Dear Blog Readers –
My colleagues and I have been dedicating our week to covering the drought in Italy and the problem of water supply for the city of Rome.
It is hard to believe that Rome, a city surrounded by ancient Roman aqueducts, where water flows freely in fabulous fountains, is now struggling to keep water flowing to its citizens.
The Romans built magnificent aqueducts, feats of engineering, throughout their empire to bring water to villages, towns and cities, filling fountains and public baths. By the early imperial period (about 100 BC) they managed to supply clean water to more than a million people. They took pride in their public works stamping them with the acronym SPQR (Senatus Populus Que Romanus – The Senate and the People of Rome) that still appears on many fountains around the city today.
Rome has over 2500 “nasone” or “big nosed” fountains which provide free water to the public around the city. Now the city has started turning off some of them. The Italian Red Cross has complained that turning off the “Nasone” will hurt Rome’s homeless people who have no other source of water for drinking and washing.
Then there are Rome’s famed fountains: The Trevi Fountain, where Marcello Mastroianni tromped in wearing jacket and tie to kiss the voluptuous Anita Ekberg, the Four Rivers Fountain at Piazza Navona, the Barcaccia Fountain at the foot of the Spanish Steps, the Fountain of Acqua Paola, also known as the “Fontanone”, made famous in Paolo Sorrentino’s academy award winning film “La Grande Bellezza”- “The Great Beauty”, the Turtle Fountain, the Fountain of the Naiads in Piazza Della Repubblica. The list goes on…
Thanks to the ancient Romans, Rome and water go together, but global warming is taking its toll here too. This spring has been the driest in 60 years with only 26 rainy days in the past six months compared to 88 in 2016.
Last week the governor of the Lazio region, in which Rome is the biggest city, declared that by this Friday (July 28) the water supply to the city from Lake Bracciano, a volcanic lake 40 kilometers (25 miles) from Rome, would be stopped. The lake is 1.68 meters below its normal water level due to the city siphoning off a huge quantity.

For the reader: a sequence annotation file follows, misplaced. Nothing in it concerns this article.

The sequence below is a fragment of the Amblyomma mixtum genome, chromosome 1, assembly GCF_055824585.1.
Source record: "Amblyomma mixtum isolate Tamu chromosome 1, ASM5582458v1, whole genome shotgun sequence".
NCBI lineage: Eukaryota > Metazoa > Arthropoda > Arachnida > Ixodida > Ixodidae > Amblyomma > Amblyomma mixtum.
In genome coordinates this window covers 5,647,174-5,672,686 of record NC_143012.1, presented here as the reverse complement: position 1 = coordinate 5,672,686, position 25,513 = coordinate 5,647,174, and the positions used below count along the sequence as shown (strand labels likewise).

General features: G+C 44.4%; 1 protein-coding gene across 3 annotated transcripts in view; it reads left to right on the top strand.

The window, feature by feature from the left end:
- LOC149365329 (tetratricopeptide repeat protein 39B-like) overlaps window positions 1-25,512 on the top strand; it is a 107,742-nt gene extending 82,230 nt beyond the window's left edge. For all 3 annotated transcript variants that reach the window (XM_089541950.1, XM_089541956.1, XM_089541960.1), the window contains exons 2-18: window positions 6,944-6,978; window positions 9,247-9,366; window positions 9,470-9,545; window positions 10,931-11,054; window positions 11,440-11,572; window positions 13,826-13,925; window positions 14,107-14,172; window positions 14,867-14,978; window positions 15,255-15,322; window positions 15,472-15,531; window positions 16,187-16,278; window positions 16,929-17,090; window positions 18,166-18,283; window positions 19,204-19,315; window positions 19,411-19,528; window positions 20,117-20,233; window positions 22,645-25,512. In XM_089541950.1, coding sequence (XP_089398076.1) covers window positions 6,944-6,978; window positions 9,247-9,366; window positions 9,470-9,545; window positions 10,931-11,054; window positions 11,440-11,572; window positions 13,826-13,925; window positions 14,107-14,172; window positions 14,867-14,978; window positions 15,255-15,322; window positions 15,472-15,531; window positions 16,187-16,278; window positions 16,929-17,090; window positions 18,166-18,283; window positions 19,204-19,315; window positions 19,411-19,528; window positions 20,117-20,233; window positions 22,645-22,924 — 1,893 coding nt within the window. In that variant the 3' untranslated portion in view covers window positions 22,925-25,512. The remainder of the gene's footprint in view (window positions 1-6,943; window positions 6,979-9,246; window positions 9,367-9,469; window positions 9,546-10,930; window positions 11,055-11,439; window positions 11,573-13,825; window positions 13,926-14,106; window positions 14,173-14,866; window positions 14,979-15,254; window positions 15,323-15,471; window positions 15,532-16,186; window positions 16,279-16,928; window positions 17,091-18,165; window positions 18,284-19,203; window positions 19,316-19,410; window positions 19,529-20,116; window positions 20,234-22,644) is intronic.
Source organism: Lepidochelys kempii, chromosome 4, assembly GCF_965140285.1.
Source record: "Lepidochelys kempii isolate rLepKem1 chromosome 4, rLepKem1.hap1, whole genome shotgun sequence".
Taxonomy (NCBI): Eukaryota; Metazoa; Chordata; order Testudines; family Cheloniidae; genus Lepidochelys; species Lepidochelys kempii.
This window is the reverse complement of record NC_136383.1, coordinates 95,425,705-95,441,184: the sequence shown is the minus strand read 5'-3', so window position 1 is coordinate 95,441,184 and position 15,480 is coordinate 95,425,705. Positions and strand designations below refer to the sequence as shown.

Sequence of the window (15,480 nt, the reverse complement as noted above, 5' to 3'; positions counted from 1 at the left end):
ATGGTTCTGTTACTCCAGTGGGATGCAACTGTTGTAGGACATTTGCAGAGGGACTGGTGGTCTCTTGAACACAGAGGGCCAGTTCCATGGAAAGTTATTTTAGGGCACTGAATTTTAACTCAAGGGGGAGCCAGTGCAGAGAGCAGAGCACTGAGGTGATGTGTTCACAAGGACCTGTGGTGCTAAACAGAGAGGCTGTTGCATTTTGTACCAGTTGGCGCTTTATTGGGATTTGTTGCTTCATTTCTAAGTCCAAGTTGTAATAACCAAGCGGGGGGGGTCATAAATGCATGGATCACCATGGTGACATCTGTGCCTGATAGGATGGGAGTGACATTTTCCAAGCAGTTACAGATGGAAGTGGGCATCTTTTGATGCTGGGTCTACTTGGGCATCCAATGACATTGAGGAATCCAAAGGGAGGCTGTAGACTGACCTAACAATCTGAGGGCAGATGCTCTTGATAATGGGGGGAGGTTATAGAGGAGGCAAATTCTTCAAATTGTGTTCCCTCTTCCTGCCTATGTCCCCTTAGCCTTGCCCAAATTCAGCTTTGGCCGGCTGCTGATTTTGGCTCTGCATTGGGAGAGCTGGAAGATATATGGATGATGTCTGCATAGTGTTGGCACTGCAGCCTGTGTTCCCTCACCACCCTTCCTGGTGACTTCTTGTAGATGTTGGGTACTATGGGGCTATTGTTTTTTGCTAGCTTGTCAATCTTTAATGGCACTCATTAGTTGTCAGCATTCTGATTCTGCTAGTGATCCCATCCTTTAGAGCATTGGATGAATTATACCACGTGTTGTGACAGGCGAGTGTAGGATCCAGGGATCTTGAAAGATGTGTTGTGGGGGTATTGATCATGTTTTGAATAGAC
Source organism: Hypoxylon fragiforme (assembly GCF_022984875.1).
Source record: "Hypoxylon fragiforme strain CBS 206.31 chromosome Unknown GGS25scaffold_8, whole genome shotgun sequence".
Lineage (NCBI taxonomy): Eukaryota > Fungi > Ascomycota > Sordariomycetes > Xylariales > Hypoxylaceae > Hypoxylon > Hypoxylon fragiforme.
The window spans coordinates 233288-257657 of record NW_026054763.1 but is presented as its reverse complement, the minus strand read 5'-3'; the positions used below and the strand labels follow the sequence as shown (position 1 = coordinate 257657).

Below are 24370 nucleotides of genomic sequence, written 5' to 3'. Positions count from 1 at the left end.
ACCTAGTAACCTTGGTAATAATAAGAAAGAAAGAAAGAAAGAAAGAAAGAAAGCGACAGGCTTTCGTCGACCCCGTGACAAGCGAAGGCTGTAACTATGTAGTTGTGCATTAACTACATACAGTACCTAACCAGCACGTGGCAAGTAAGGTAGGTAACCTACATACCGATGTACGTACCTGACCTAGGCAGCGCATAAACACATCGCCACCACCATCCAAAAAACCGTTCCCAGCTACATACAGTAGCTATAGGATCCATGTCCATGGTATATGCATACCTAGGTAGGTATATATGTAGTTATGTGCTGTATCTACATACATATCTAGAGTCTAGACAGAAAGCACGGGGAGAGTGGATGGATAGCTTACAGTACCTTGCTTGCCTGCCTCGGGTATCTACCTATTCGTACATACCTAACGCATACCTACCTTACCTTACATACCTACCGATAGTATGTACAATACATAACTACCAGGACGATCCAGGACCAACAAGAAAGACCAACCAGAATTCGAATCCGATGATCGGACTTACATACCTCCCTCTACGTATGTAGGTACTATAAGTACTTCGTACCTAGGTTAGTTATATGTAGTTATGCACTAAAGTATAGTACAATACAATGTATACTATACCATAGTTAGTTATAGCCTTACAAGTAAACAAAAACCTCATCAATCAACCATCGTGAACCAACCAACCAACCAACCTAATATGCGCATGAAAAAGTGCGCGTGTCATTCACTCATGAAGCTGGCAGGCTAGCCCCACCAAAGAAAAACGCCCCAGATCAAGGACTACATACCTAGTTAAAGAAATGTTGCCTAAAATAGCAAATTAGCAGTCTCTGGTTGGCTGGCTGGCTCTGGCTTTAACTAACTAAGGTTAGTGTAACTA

On Monday I went with AP Television cameraman Gianfranco Stara to film the damage to Lake Bracciano. We flew with our colleague, photographer and pilot Chris Warde-Jones, in his plane over the lake to see from above how the water has receded. (See also blog post “High in the Sky Over Lazio.”)
After our flight, we went down to the lake to talk to people about the damage. I spoke to Grazia Rosa Villani, an activist involved in trying to save the lake, and she told me the water has dropped so low that the ferry boat – the only motorized boat allowed on the lake –can no longer dock at the pier in two of the towns along the shore.
A windsurfer named Gianmarco Sardi told us that he had been coming to the lake for 30 years and never seen it so low. “It is a disaster,” he concluded.
While the governor of Lazio is ready to save the lake, Rome’s water company, ACEA, has warned that if the supply from Lake Bracciano is cut off, the city will have to start rationing water. Villani explained that the water supply company (ACEA) takes out of 1,100 liters per second (290 gallons per second).
On Tuesday and Wednesday regional officials, water supply company executives and the Mayor of Rome held emergency meetings to find a solution.
Italian media said staggered water supply shutdowns could last as long as eight hours daily in alternating neighborhoods effecting 1.5 million people in Rome. According to the Rome daily “Corriere Della Sera”, plans were to start the rationing in Rome’s neighborhoods that are on hills – Monte Mario and Parioli.
Pope Francis has already ordered the fountains at the Vatican to be left dry. His spokesman, Greg Burke, told us that the Pope is acting in line with his Encyclical on the environment, “Laudato Si”, urging the protection of the earth, avoiding waste and making sacrifices. Burke said that the Pope also wanted to show his “solidarity with the people of Rome.”
Trisha is a TV journalist working for AP TV News in Rome. She is married to an Italian and is a Mamma of three.